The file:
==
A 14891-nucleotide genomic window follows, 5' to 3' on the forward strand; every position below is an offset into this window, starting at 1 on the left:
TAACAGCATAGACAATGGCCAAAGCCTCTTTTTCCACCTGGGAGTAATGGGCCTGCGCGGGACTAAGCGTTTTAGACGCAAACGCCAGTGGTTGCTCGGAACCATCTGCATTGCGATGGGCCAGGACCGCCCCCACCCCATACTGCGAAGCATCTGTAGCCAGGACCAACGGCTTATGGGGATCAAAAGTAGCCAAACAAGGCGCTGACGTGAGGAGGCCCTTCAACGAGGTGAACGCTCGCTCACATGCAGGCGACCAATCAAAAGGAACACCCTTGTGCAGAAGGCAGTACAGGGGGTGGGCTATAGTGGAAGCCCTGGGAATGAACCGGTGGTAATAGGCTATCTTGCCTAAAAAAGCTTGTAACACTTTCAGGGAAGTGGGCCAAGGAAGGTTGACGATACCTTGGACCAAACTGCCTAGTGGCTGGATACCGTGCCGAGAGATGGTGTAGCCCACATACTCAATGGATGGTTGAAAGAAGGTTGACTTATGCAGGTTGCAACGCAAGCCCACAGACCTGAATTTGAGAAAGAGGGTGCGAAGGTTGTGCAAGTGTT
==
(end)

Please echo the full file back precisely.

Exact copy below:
A 14891-nucleotide genomic window follows, 5' to 3' on the forward strand; every position below is an offset into this window, starting at 1 on the left:
TAACAGCATAGACAATGGCCAAAGCCTCTTTTTCCACCTGGGAGTAATGGGCCTGCGCGGGACTAAGCGTTTTAGACGCAAACGCCAGTGGTTGCTCGGAACCATCTGCATTGCGATGGGCCAGGACCGCCCCCACCCCATACTGCGAAGCATCTGTAGCCAGGACCAACGGCTTATGGGGATCAAAAGTAGCCAAACAAGGCGCTGACGTGAGGAGGCCCTTCAACGAGGTGAACGCTCGCTCACATGCAGGCGACCAATCAAAAGGAACACCCTTGTGCAGAAGGCAGTACAGGGGGTGGGCTATAGTGGAAGCCCTGGGAATGAACCGGTGGTAATAGGCTATCTTGCCTAAAAAAGCTTGTAACACTTTCAGGGAAGTGGGCCAAGGAAGGTTGACGATACCTTGGACCAAACTGCCTAGTGGCTGGATACCGTGCCGAGAGATGGTGTAGCCCACATACTCAATGGATGGTTGAAAGAAGGTTGACTTATGCAGGTTGCAACGCAAGCCCACAGACCTGAATTTGAGAAAGAGGGTGCGAAGGTTGTGCAAGTGTT